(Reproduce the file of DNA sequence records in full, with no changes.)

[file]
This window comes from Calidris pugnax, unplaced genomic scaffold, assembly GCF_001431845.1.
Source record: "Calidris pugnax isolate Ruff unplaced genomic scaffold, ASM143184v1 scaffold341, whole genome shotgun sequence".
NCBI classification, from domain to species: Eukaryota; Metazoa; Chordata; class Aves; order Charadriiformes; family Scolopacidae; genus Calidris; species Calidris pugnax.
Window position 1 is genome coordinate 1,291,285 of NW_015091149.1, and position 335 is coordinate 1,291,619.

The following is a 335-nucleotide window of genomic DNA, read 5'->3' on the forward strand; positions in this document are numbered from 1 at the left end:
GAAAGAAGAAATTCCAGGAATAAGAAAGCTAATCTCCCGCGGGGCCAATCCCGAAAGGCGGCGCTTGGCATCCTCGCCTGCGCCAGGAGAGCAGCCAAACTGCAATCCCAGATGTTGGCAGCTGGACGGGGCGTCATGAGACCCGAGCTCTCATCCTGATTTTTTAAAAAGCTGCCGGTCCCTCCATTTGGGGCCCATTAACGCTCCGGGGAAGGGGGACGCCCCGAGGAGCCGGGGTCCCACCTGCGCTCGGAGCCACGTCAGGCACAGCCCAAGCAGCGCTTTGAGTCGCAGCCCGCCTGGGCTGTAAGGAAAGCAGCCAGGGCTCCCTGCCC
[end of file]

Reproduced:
This window comes from Calidris pugnax, unplaced genomic scaffold, assembly GCF_001431845.1.
Source record: "Calidris pugnax isolate Ruff unplaced genomic scaffold, ASM143184v1 scaffold341, whole genome shotgun sequence".
NCBI classification, from domain to species: Eukaryota; Metazoa; Chordata; class Aves; order Charadriiformes; family Scolopacidae; genus Calidris; species Calidris pugnax.
Window position 1 is genome coordinate 1,291,285 of NW_015091149.1, and position 335 is coordinate 1,291,619.

The following is a 335-nucleotide window of genomic DNA, read 5'->3' on the forward strand; positions in this document are numbered from 1 at the left end:
GAAAGAAGAAATTCCAGGAATAAGAAAGCTAATCTCCCGCGGGGCCAATCCCGAAAGGCGGCGCTTGGCATCCTCGCCTGCGCCAGGAGAGCAGCCAAACTGCAATCCCAGATGTTGGCAGCTGGACGGGGCGTCATGAGACCCGAGCTCTCATCCTGATTTTTTAAAAAGCTGCCGGTCCCTCCATTTGGGGCCCATTAACGCTCCGGGGAAGGGGGACGCCCCGAGGAGCCGGGGTCCCACCTGCGCTCGGAGCCACGTCAGGCACAGCCCAAGCAGCGCTTTGAGTCGCAGCCCGCCTGGGCTGTAAGGAAAGCAGCCAGGGCTCCCTGCCC